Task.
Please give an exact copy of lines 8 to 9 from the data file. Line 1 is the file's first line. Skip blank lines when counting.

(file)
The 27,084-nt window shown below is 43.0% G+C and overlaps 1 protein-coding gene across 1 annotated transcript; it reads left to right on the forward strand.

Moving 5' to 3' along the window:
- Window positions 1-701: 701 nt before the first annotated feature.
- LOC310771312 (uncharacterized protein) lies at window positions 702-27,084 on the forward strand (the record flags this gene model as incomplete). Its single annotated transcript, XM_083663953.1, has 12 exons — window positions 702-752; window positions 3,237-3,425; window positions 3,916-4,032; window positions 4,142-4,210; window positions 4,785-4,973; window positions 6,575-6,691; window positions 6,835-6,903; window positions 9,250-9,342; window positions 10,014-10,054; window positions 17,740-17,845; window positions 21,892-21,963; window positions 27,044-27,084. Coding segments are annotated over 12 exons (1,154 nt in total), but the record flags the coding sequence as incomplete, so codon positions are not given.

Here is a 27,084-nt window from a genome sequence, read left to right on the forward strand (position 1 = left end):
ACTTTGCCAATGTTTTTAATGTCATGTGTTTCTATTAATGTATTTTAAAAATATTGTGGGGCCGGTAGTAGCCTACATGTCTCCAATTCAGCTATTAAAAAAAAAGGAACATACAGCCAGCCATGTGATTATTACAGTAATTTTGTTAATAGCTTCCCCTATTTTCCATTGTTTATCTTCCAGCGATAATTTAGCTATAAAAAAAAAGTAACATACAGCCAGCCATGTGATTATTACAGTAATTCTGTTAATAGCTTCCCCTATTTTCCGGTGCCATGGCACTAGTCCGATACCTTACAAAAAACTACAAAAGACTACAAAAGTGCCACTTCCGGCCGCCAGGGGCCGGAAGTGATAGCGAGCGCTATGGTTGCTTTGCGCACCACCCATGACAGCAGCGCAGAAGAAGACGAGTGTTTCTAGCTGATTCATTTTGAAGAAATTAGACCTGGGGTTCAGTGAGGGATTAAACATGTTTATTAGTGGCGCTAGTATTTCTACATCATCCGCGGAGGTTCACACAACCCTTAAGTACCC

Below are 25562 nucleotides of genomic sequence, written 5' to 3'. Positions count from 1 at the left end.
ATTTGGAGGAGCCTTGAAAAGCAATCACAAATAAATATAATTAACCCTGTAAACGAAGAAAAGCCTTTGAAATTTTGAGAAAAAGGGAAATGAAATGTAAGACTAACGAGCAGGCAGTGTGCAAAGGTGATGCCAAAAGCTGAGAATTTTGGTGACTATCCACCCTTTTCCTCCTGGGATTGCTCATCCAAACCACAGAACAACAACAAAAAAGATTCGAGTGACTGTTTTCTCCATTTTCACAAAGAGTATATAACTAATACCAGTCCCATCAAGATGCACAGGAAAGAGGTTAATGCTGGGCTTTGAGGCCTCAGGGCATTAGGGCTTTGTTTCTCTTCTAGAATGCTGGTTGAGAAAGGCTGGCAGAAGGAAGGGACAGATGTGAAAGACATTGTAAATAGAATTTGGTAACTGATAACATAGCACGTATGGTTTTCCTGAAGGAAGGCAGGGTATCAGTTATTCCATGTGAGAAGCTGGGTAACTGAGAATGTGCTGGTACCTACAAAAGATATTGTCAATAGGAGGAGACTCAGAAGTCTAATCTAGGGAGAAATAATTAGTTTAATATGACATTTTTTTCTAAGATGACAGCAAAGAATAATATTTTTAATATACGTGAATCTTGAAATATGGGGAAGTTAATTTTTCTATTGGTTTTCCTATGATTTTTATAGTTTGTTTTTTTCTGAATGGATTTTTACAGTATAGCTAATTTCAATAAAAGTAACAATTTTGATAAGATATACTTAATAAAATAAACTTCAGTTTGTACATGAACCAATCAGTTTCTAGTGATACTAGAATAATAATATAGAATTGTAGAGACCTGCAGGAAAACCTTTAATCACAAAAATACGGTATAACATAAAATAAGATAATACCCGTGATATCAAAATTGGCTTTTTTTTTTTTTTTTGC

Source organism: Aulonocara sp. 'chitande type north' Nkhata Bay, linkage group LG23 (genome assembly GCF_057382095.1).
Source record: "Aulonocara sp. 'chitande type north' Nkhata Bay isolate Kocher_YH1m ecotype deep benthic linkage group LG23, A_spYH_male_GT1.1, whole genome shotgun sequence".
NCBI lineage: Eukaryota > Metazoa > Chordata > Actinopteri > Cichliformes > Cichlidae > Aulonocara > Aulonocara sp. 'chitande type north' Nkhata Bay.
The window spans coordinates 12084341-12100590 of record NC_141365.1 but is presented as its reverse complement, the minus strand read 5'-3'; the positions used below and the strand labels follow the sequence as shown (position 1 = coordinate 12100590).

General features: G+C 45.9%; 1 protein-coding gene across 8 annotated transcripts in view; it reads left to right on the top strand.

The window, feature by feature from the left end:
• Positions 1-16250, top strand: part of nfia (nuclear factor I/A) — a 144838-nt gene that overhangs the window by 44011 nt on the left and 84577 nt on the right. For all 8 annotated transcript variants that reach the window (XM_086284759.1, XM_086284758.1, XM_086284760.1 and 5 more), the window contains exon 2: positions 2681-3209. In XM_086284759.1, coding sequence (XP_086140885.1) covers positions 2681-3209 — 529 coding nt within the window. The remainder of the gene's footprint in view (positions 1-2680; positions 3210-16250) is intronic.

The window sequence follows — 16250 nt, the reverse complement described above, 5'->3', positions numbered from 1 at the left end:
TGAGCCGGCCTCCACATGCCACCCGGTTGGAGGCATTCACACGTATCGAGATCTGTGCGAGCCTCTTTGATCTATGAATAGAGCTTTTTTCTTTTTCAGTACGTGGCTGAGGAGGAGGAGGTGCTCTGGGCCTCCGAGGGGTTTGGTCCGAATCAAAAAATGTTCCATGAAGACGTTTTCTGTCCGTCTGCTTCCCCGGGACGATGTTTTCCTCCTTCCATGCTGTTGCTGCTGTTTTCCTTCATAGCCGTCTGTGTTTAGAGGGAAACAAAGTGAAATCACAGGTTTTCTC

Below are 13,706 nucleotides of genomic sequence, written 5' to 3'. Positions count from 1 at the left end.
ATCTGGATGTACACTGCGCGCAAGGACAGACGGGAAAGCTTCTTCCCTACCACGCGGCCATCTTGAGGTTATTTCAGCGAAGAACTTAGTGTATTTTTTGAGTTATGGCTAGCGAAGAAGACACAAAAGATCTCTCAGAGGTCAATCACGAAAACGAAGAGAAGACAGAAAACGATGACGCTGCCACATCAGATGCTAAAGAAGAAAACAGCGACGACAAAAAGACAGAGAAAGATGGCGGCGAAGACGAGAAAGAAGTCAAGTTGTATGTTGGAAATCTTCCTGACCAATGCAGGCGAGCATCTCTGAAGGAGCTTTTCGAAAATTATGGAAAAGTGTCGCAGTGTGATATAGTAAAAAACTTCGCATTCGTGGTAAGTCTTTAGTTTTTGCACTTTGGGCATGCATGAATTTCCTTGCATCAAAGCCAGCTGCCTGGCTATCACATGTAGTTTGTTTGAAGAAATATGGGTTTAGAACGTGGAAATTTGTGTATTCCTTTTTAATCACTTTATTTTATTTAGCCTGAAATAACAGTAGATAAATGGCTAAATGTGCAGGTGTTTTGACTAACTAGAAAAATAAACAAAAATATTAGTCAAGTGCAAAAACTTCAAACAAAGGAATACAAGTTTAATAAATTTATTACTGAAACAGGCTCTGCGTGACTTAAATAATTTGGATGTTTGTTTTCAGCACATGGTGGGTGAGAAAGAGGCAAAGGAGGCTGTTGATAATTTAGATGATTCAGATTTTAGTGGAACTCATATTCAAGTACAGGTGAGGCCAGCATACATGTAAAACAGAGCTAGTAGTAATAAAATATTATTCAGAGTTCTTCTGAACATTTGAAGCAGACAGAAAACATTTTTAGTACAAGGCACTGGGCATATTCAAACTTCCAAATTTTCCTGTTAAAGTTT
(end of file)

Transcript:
ATTTGGAGGAGCCTTGAAAAGCAATCACAAATAAATATAATTAACCCTGTAAACGAAGAAAAGCCTTTGAAATTTTGAGAAAAAGGGAAATGAAATGTAAGACTAACGAGCAGGCAGTGTGCAAAGGTGATGCCAAAAGCTGAGAATTTTGGTGACTATCCACCCTTTTCCTCCTGGGATTGCTCATCCAAACCACAGAACAACAACAAAAAAGATTCGAGTGACTGTTTTCTCCATTTTCACAAAGAGTATATAACTAATACCAGTCCCATCAAGATGCACAGGAAAGAGGTTAATGCTGGGCTTTGAGGCCTCAGGGCATTAGGGCTTTGTTTCTCTTCTAGAATGCTGGTTGAGAAAGGCTGGCAGAAGGAAGGGACAGATGTGAAAGACATTGTAAATAGAATTTGGTAACTGATAACATAGCACGTATGGTTTTCCTGAAGGAAGGCAGGGTATCAGTTATTCCATGTGAGAAGCTGGGTAACTGAGAATGTGCTGGTACCTACAAAAGATATTGTCAATAGGAGGAGACTCAGAAGTCTAATCTAGGGAGAAATAATTAGTTTAATATGACATTTTTTTCTAAGATGACAGCAAAGAATAATATTTTTAATATACGTGAATCTTGAAATATGGGGAAGTTAATTTTTCTATTGGTTTTCCTATGATTTTTATAGTTTGTTTTTTTCTGAATGGATTTTTACAGTATAGCTAATTTCAATAAAAGTAACAATTTTGATAAGATATACTTAATAAAATAAACTTCAGTTTGTACATGAACCAATCAGTTTCTAGTGATACTAGAATAATAATATAGAATTGTAGAGACCTGCAGGAAAACCTTTAATCACAAAAATACGGTATAACATAAAATAAGATAATACCCGTGATATCAAAATTGGCTTTTTTTTTTTTTTTTGC

Source organism: Aulonocara sp. 'chitande type north' Nkhata Bay, linkage group LG23 (genome assembly GCF_057382095.1).